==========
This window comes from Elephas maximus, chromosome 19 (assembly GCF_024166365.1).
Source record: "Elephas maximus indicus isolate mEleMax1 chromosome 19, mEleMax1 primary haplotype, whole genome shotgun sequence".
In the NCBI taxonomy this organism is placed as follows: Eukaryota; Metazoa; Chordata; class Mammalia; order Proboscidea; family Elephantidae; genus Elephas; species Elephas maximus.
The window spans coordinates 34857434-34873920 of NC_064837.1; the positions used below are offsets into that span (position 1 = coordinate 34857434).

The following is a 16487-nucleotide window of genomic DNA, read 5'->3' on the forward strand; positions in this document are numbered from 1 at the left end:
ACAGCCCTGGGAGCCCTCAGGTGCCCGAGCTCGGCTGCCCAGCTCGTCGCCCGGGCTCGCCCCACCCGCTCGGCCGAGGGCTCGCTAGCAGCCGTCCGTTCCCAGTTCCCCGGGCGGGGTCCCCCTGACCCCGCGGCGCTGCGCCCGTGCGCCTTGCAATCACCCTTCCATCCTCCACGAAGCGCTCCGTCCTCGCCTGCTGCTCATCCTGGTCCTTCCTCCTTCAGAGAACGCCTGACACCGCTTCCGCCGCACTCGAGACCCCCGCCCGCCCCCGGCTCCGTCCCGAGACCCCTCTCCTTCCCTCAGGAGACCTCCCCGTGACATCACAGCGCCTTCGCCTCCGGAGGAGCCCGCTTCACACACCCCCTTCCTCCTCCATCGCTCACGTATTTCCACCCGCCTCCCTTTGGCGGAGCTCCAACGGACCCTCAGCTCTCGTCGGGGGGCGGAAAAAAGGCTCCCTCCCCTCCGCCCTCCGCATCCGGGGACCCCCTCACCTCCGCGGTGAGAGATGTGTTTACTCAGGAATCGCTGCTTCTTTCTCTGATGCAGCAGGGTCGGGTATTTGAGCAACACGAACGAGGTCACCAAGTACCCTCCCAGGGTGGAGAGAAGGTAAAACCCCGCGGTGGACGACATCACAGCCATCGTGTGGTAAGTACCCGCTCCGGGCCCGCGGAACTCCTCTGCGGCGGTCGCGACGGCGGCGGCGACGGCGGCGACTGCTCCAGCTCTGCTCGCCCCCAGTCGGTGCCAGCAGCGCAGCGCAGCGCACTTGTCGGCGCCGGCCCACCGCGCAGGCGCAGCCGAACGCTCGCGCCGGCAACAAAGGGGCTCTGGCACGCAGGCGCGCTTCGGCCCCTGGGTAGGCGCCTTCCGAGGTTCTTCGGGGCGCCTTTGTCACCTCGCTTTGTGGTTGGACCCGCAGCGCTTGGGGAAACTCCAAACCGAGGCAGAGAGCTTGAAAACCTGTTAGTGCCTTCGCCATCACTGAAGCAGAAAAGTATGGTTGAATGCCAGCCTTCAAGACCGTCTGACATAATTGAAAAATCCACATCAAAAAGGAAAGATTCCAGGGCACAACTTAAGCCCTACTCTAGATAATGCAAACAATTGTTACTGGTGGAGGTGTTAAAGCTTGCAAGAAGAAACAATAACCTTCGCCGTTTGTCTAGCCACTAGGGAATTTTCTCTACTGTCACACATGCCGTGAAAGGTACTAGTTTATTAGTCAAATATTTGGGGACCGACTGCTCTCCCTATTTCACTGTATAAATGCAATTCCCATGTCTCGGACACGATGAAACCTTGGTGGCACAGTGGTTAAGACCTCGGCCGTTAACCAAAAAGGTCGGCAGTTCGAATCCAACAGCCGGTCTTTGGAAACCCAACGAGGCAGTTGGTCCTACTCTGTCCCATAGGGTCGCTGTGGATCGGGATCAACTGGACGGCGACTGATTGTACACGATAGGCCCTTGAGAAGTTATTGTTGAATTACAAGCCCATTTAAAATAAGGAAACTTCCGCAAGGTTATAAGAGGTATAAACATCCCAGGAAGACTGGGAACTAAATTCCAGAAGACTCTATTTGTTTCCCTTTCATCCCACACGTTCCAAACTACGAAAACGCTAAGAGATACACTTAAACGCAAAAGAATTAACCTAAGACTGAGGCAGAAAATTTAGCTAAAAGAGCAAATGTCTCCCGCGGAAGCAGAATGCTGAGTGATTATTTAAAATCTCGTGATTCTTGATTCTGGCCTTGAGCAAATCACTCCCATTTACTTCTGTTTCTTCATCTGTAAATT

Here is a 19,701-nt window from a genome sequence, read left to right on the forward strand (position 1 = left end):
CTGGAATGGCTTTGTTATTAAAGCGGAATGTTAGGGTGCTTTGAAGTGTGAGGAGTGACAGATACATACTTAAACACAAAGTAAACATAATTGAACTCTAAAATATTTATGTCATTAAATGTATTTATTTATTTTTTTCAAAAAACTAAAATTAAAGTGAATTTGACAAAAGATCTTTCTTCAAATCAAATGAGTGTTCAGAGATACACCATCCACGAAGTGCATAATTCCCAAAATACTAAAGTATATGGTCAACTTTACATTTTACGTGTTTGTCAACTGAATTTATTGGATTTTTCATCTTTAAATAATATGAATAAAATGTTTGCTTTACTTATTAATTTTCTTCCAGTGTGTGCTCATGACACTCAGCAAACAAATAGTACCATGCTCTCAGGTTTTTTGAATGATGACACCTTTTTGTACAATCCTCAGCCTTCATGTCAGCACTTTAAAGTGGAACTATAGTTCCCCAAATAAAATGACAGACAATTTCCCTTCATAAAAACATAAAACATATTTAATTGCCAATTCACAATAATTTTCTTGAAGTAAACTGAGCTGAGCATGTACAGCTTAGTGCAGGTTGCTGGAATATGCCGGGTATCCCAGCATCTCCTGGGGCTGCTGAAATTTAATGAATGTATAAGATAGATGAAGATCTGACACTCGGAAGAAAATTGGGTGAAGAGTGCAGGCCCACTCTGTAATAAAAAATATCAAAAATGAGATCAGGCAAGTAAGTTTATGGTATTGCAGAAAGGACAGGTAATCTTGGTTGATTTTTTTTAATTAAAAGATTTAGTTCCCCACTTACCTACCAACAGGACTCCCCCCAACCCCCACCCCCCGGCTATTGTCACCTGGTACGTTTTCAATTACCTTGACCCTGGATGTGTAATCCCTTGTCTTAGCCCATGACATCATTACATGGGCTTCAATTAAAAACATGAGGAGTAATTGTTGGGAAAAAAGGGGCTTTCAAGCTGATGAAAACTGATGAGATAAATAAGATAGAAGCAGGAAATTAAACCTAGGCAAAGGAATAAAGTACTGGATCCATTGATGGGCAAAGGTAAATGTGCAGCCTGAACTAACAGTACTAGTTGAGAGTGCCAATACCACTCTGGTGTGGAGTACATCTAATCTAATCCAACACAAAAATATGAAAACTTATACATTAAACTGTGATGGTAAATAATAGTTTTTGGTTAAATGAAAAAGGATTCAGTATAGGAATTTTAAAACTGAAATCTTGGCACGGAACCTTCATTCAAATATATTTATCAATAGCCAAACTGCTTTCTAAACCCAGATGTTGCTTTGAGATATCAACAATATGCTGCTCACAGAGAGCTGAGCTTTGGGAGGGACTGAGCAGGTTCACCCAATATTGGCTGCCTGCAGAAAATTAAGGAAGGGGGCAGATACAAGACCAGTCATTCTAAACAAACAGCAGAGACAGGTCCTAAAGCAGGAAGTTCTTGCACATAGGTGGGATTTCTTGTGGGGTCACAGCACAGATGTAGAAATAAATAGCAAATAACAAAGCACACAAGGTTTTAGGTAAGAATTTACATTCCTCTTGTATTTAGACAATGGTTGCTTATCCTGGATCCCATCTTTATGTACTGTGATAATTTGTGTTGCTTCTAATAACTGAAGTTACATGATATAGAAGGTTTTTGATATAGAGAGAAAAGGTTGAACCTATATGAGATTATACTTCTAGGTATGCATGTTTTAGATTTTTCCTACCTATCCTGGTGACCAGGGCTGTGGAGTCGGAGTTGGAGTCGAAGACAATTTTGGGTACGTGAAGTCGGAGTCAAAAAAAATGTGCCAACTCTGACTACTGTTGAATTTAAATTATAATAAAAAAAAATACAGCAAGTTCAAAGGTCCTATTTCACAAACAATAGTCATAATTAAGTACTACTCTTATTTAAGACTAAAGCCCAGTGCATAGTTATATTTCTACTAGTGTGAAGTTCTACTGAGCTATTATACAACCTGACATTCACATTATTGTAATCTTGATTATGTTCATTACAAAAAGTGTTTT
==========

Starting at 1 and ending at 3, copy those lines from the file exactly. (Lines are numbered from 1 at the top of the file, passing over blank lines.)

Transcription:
This window comes from Elephas maximus, chromosome 19 (assembly GCF_024166365.1).
Source record: "Elephas maximus indicus isolate mEleMax1 chromosome 19, mEleMax1 primary haplotype, whole genome shotgun sequence".
In the NCBI taxonomy this organism is placed as follows: Eukaryota; Metazoa; Chordata; class Mammalia; order Proboscidea; family Elephantidae; genus Elephas; species Elephas maximus.